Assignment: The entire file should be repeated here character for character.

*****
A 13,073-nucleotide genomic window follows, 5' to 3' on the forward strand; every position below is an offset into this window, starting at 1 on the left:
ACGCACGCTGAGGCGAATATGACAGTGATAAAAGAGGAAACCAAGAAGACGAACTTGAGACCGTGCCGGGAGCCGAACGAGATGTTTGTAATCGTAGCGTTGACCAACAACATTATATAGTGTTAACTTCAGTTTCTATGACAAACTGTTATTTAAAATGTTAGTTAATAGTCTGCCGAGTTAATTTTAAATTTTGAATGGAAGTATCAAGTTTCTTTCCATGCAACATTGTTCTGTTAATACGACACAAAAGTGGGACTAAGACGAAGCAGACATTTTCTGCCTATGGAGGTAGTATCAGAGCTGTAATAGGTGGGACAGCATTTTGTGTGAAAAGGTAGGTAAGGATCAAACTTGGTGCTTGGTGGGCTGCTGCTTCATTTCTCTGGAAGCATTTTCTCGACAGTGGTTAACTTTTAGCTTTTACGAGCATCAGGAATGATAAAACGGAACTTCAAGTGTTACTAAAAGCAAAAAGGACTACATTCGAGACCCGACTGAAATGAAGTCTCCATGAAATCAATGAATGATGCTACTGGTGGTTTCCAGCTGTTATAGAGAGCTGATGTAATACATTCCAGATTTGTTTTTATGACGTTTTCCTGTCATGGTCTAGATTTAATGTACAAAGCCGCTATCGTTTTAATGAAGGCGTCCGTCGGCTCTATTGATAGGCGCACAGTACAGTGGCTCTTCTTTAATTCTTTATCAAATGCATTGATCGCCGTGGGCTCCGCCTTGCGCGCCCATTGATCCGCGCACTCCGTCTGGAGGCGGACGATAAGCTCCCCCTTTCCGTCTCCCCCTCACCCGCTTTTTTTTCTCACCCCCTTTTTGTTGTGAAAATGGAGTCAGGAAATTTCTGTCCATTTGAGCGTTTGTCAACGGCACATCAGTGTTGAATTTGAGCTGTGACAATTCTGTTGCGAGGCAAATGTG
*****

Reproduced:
A 13,073-nucleotide genomic window follows, 5' to 3' on the forward strand; every position below is an offset into this window, starting at 1 on the left:
ACGCACGCTGAGGCGAATATGACAGTGATAAAAGAGGAAACCAAGAAGACGAACTTGAGACCGTGCCGGGAGCCGAACGAGATGTTTGTAATCGTAGCGTTGACCAACAACATTATATAGTGTTAACTTCAGTTTCTATGACAAACTGTTATTTAAAATGTTAGTTAATAGTCTGCCGAGTTAATTTTAAATTTTGAATGGAAGTATCAAGTTTCTTTCCATGCAACATTGTTCTGTTAATACGACACAAAAGTGGGACTAAGACGAAGCAGACATTTTCTGCCTATGGAGGTAGTATCAGAGCTGTAATAGGTGGGACAGCATTTTGTGTGAAAAGGTAGGTAAGGATCAAACTTGGTGCTTGGTGGGCTGCTGCTTCATTTCTCTGGAAGCATTTTCTCGACAGTGGTTAACTTTTAGCTTTTACGAGCATCAGGAATGATAAAACGGAACTTCAAGTGTTACTAAAAGCAAAAAGGACTACATTCGAGACCCGACTGAAATGAAGTCTCCATGAAATCAATGAATGATGCTACTGGTGGTTTCCAGCTGTTATAGAGAGCTGATGTAATACATTCCAGATTTGTTTTTATGACGTTTTCCTGTCATGGTCTAGATTTAATGTACAAAGCCGCTATCGTTTTAATGAAGGCGTCCGTCGGCTCTATTGATAGGCGCACAGTACAGTGGCTCTTCTTTAATTCTTTATCAAATGCATTGATCGCCGTGGGCTCCGCCTTGCGCGCCCATTGATCCGCGCACTCCGTCTGGAGGCGGACGATAAGCTCCCCCTTTCCGTCTCCCCCTCACCCGCTTTTTTTTCTCACCCCCTTTTTGTTGTGAAAATGGAGTCAGGAAATTTCTGTCCATTTGAGCGTTTGTCAACGGCACATCAGTGTTGAATTTGAGCTGTGACAATTCTGTTGCGAGGCAAATGTG